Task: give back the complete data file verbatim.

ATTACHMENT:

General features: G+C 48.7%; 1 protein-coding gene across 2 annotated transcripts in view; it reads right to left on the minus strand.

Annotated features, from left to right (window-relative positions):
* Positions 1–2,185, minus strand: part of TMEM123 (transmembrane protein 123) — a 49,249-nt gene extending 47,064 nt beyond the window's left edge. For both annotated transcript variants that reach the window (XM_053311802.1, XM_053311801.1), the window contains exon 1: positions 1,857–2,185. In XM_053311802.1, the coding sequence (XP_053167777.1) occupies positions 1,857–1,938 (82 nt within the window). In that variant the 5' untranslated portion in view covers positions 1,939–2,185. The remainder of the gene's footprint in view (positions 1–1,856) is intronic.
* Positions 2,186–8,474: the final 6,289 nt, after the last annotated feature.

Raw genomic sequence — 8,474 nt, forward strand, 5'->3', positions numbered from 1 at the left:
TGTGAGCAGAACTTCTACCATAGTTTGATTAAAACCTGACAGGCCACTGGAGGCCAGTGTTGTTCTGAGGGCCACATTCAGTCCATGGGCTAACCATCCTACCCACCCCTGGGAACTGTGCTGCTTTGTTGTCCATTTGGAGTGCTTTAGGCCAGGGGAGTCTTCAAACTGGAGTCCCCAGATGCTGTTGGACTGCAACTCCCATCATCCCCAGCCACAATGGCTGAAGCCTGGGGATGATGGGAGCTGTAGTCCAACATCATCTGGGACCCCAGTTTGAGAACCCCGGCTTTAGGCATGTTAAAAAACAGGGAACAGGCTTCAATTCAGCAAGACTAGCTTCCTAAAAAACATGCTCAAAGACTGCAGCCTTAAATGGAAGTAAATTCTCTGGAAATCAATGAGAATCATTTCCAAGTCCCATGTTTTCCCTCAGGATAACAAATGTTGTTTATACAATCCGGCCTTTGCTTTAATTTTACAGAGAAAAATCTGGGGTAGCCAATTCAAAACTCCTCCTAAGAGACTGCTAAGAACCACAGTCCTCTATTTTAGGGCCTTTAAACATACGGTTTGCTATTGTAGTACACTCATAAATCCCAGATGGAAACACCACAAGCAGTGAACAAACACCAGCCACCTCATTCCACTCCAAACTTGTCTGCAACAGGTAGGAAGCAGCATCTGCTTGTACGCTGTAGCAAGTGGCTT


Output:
General features: G+C 48.7%; 1 protein-coding gene across 2 annotated transcripts in view; it reads right to left on the minus strand.

Annotated features, from left to right (window-relative positions):
* Positions 1–2,185, minus strand: part of TMEM123 (transmembrane protein 123) — a 49,249-nt gene extending 47,064 nt beyond the window's left edge. For both annotated transcript variants that reach the window (XM_053311802.1, XM_053311801.1), the window contains exon 1: positions 1,857–2,185. In XM_053311802.1, the coding sequence (XP_053167777.1) occupies positions 1,857–1,938 (82 nt within the window). In that variant the 5' untranslated portion in view covers positions 1,939–2,185. The remainder of the gene's footprint in view (positions 1–1,856) is intronic.
* Positions 2,186–8,474: the final 6,289 nt, after the last annotated feature.

Raw genomic sequence — 8,474 nt, forward strand, 5'->3', positions numbered from 1 at the left:
TGTGAGCAGAACTTCTACCATAGTTTGATTAAAACCTGACAGGCCACTGGAGGCCAGTGTTGTTCTGAGGGCCACATTCAGTCCATGGGCTAACCATCCTACCCACCCCTGGGAACTGTGCTGCTTTGTTGTCCATTTGGAGTGCTTTAGGCCAGGGGAGTCTTCAAACTGGAGTCCCCAGATGCTGTTGGACTGCAACTCCCATCATCCCCAGCCACAATGGCTGAAGCCTGGGGATGATGGGAGCTGTAGTCCAACATCATCTGGGACCCCAGTTTGAGAACCCCGGCTTTAGGCATGTTAAAAAACAGGGAACAGGCTTCAATTCAGCAAGACTAGCTTCCTAAAAAACATGCTCAAAGACTGCAGCCTTAAATGGAAGTAAATTCTCTGGAAATCAATGAGAATCATTTCCAAGTCCCATGTTTTCCCTCAGGATAACAAATGTTGTTTATACAATCCGGCCTTTGCTTTAATTTTACAGAGAAAAATCTGGGGTAGCCAATTCAAAACTCCTCCTAAGAGACTGCTAAGAACCACAGTCCTCTATTTTAGGGCCTTTAAACATACGGTTTGCTATTGTAGTACACTCATAAATCCCAGATGGAAACACCACAAGCAGTGAACAAACACCAGCCACCTCATTCCACTCCAAACTTGTCTGCAACAGGTAGGAAGCAGCATCTGCTTGTACGCTGTAGCAAGTGGCTT